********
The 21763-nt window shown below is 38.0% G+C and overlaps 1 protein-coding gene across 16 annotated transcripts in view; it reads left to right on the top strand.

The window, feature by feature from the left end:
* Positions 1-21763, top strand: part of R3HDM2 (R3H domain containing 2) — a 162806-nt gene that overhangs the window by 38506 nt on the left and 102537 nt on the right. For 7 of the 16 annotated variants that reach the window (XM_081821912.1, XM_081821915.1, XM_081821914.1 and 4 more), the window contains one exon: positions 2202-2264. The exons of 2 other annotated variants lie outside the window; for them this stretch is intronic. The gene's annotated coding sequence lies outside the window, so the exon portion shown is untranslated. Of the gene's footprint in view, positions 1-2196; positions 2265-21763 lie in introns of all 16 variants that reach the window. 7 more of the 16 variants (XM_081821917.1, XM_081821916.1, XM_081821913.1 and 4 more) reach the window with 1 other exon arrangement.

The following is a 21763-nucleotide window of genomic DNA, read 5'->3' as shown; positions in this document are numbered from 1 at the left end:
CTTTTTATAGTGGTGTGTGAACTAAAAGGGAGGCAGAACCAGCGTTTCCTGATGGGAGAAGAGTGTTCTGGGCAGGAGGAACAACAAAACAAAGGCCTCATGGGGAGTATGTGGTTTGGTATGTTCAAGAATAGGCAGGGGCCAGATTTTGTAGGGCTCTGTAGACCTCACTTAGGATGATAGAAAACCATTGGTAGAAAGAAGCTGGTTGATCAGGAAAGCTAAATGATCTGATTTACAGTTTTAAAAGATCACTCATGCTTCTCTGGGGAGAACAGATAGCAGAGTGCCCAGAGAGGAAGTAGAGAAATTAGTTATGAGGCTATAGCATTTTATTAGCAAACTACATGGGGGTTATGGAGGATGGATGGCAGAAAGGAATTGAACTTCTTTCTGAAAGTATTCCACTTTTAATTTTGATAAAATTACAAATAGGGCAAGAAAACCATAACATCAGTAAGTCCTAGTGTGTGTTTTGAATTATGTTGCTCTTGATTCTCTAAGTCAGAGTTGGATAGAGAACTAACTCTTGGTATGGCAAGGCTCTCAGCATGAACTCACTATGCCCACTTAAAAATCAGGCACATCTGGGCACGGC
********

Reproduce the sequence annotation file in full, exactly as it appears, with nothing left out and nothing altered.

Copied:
The 21763-nt window shown below is 38.0% G+C and overlaps 1 protein-coding gene across 16 annotated transcripts in view; it reads left to right on the top strand.

The window, feature by feature from the left end:
* Positions 1-21763, top strand: part of R3HDM2 (R3H domain containing 2) — a 162806-nt gene that overhangs the window by 38506 nt on the left and 102537 nt on the right. For 7 of the 16 annotated variants that reach the window (XM_081821912.1, XM_081821915.1, XM_081821914.1 and 4 more), the window contains one exon: positions 2202-2264. The exons of 2 other annotated variants lie outside the window; for them this stretch is intronic. The gene's annotated coding sequence lies outside the window, so the exon portion shown is untranslated. Of the gene's footprint in view, positions 1-2196; positions 2265-21763 lie in introns of all 16 variants that reach the window. 7 more of the 16 variants (XM_081821917.1, XM_081821916.1, XM_081821913.1 and 4 more) reach the window with 1 other exon arrangement.

The following is a 21763-nucleotide window of genomic DNA, read 5'->3' as shown; positions in this document are numbered from 1 at the left end:
CTTTTTATAGTGGTGTGTGAACTAAAAGGGAGGCAGAACCAGCGTTTCCTGATGGGAGAAGAGTGTTCTGGGCAGGAGGAACAACAAAACAAAGGCCTCATGGGGAGTATGTGGTTTGGTATGTTCAAGAATAGGCAGGGGCCAGATTTTGTAGGGCTCTGTAGACCTCACTTAGGATGATAGAAAACCATTGGTAGAAAGAAGCTGGTTGATCAGGAAAGCTAAATGATCTGATTTACAGTTTTAAAAGATCACTCATGCTTCTCTGGGGAGAACAGATAGCAGAGTGCCCAGAGAGGAAGTAGAGAAATTAGTTATGAGGCTATAGCATTTTATTAGCAAACTACATGGGGGTTATGGAGGATGGATGGCAGAAAGGAATTGAACTTCTTTCTGAAAGTATTCCACTTTTAATTTTGATAAAATTACAAATAGGGCAAGAAAACCATAACATCAGTAAGTCCTAGTGTGTGTTTTGAATTATGTTGCTCTTGATTCTCTAAGTCAGAGTTGGATAGAGAACTAACTCTTGGTATGGCAAGGCTCTCAGCATGAACTCACTATGCCCACTTAAAAATCAGGCACATCTGGGCACGGC